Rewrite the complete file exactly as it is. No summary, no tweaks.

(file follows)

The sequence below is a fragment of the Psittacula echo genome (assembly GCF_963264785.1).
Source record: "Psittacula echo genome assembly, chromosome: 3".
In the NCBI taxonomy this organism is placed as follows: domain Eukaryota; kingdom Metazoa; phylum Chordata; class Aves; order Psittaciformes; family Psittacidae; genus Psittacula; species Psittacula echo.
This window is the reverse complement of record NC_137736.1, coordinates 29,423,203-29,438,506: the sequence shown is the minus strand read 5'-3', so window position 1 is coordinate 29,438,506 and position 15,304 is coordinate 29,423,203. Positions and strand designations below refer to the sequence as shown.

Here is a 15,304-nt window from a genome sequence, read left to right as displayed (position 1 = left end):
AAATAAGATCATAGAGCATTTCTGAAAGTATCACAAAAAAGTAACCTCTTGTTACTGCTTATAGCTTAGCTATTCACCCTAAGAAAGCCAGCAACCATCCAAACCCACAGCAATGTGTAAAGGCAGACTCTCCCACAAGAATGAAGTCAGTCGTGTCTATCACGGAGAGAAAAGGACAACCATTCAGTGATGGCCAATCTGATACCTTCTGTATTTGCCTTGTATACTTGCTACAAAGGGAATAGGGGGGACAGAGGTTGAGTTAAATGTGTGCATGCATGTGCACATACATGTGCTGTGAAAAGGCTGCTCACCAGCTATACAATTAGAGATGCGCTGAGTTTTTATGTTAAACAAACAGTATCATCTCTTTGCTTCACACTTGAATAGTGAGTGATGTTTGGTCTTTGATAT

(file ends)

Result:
The sequence below is a fragment of the Psittacula echo genome (assembly GCF_963264785.1).
Source record: "Psittacula echo genome assembly, chromosome: 3".
In the NCBI taxonomy this organism is placed as follows: domain Eukaryota; kingdom Metazoa; phylum Chordata; class Aves; order Psittaciformes; family Psittacidae; genus Psittacula; species Psittacula echo.
This window is the reverse complement of record NC_137736.1, coordinates 29,423,203-29,438,506: the sequence shown is the minus strand read 5'-3', so window position 1 is coordinate 29,438,506 and position 15,304 is coordinate 29,423,203. Positions and strand designations below refer to the sequence as shown.

Here is a 15,304-nt window from a genome sequence, read left to right as displayed (position 1 = left end):
AAATAAGATCATAGAGCATTTCTGAAAGTATCACAAAAAAGTAACCTCTTGTTACTGCTTATAGCTTAGCTATTCACCCTAAGAAAGCCAGCAACCATCCAAACCCACAGCAATGTGTAAAGGCAGACTCTCCCACAAGAATGAAGTCAGTCGTGTCTATCACGGAGAGAAAAGGACAACCATTCAGTGATGGCCAATCTGATACCTTCTGTATTTGCCTTGTATACTTGCTACAAAGGGAATAGGGGGGACAGAGGTTGAGTTAAATGTGTGCATGCATGTGCACATACATGTGCTGTGAAAAGGCTGCTCACCAGCTATACAATTAGAGATGCGCTGAGTTTTTATGTTAAACAAACAGTATCATCTCTTTGCTTCACACTTGAATAGTGAGTGATGTTTGGTCTTTGATAT